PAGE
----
While I appreciate the points made by the other answers, I don't find them satisfactory enough (maybe only a comment by a designer would be enough), so allow me to post my interpretation.
The Hurl Through Hell ability is somewhat similar to the 4th level Banishment spell:
You attempt to send one creature that you can see within range to another place of existence. The target must succeed on a Charisma saving throw or be banished.
If the target is native to the plane of existence you're on, you banish the target to a harmless Demiplane. While there, the target is Incapacitated. The target remains there until the spell ends, at which point the target reappears in the space it left or in the nearest unoccupied space if that space is occupied.
There are of course differences: Banishment is a spell, requires a failed save, concentration and has other effects. But here the ramifications are clear: the affected creature is incapacitated and cannot do anything (interestingly, it also loses concentration, which would be another side question for Hurl Through Hell).
With the principle for 5e that spells and abilities do exactly what they do and nothing else, it can be deduced that something that is explicitly written (being incapacitated) in one spell, but not in a similar ability, is not applicable in the latter.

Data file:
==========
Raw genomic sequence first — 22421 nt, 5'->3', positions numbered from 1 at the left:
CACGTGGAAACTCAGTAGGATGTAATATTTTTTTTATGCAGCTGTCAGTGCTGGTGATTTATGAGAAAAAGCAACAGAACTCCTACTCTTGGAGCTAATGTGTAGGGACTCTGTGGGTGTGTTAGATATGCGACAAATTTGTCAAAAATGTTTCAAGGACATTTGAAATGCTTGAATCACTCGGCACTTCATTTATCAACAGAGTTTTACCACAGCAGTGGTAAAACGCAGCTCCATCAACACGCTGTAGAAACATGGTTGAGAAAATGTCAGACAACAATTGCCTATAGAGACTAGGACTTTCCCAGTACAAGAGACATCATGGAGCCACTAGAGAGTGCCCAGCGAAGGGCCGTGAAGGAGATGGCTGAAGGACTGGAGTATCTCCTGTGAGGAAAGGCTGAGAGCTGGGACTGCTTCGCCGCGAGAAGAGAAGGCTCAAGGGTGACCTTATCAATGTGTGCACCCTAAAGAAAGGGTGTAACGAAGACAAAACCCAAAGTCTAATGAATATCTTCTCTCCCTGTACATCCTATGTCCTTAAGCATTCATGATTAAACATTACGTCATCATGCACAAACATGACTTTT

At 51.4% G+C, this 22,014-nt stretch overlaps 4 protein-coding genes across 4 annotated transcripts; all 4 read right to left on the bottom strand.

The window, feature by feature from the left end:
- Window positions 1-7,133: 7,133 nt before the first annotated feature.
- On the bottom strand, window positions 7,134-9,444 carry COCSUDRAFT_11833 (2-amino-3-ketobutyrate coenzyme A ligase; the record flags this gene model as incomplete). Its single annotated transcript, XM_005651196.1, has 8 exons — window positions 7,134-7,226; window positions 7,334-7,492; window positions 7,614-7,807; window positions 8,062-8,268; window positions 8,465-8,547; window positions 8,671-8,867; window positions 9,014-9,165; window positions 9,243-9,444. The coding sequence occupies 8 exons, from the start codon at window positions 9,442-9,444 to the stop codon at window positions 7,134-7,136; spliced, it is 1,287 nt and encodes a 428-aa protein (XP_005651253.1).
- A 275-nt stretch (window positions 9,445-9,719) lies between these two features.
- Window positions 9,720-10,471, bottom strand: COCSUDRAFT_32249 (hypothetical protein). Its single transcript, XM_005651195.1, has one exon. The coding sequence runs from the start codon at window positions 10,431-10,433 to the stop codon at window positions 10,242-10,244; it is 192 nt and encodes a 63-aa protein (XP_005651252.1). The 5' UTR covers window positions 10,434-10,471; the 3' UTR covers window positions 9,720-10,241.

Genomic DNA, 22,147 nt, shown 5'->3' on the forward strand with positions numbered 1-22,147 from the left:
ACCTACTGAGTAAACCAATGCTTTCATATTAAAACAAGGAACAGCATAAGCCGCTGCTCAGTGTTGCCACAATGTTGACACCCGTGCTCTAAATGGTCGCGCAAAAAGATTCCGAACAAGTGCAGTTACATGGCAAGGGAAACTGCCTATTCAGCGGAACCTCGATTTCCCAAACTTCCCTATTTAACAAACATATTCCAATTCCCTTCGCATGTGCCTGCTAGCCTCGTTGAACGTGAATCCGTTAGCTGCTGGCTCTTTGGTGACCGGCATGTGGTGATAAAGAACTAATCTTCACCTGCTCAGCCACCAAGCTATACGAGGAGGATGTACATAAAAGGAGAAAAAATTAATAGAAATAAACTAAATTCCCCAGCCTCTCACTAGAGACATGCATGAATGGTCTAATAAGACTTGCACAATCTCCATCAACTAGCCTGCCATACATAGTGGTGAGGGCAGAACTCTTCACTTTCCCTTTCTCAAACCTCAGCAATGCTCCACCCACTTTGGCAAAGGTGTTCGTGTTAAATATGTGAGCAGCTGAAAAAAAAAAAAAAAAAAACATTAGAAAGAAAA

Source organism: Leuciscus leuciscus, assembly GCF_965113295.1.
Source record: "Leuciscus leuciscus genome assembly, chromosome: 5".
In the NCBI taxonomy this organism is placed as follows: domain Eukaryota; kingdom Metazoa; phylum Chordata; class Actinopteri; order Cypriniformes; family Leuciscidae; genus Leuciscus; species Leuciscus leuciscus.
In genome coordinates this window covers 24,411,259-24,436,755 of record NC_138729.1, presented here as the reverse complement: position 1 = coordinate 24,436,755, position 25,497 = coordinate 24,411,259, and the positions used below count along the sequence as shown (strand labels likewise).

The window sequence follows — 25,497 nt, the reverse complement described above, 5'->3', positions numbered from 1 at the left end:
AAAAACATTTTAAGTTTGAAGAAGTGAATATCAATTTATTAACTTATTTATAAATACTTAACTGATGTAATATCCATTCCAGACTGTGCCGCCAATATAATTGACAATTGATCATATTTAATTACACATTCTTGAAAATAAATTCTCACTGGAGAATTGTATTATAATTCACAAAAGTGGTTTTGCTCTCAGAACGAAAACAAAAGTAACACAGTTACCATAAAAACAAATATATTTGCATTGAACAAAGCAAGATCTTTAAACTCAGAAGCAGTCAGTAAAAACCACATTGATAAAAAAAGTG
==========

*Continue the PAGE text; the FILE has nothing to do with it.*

By RAW, the affected creature can take an action (keeping it's initiative) while gone.
An argument could be made that the designer's intention was the opposite and the clarification made in Banishment was forgotten for Hurl Through Hell, especially since it is a rather niche ability. More so, Banishment explicitly sends you to a harmless demiplane, while Hurl Through Hell sends you to a dangerous lower plane. It would make sense for the affected creature to have it's own abilities hindered in some way. But unless we get Crawford or someone else to pitch in, we cannot rely on that.
As for the ramifications, still according to RAW:
The affected creature can ready an action, as long as the trigger is a perceivable event (coming back is certainly noticeable). If it readies a spell, it will need to roll a CON save to keep it's concentration when it takes the 10d10 psychic damage.
The creature is on another plane and can use spells to change plane as always. But if it is not there already, it will come back to it's original position at the end of the Warlock's next turn. It takes the 10d10 psychic damage.
The creature does not see the original battlefield (unless it uses some sort of divination magic) and cannot predict exactly what the characters will have done before it's return.
Of course all of this is subject to the DM's ruling. He could certainly decide that the affected creature, while gone, is in no shape to do any kind of actions (giving more weight to the 'Hurtles' word in the description, which means: move or cause to move at a great speed, typically in a wildly uncontrolled manner). Likewise, the DM could decide that the creature not only can escape it's hell, but by doing so will prevent some, if not all, of the psychic damage. A save would be appropriate.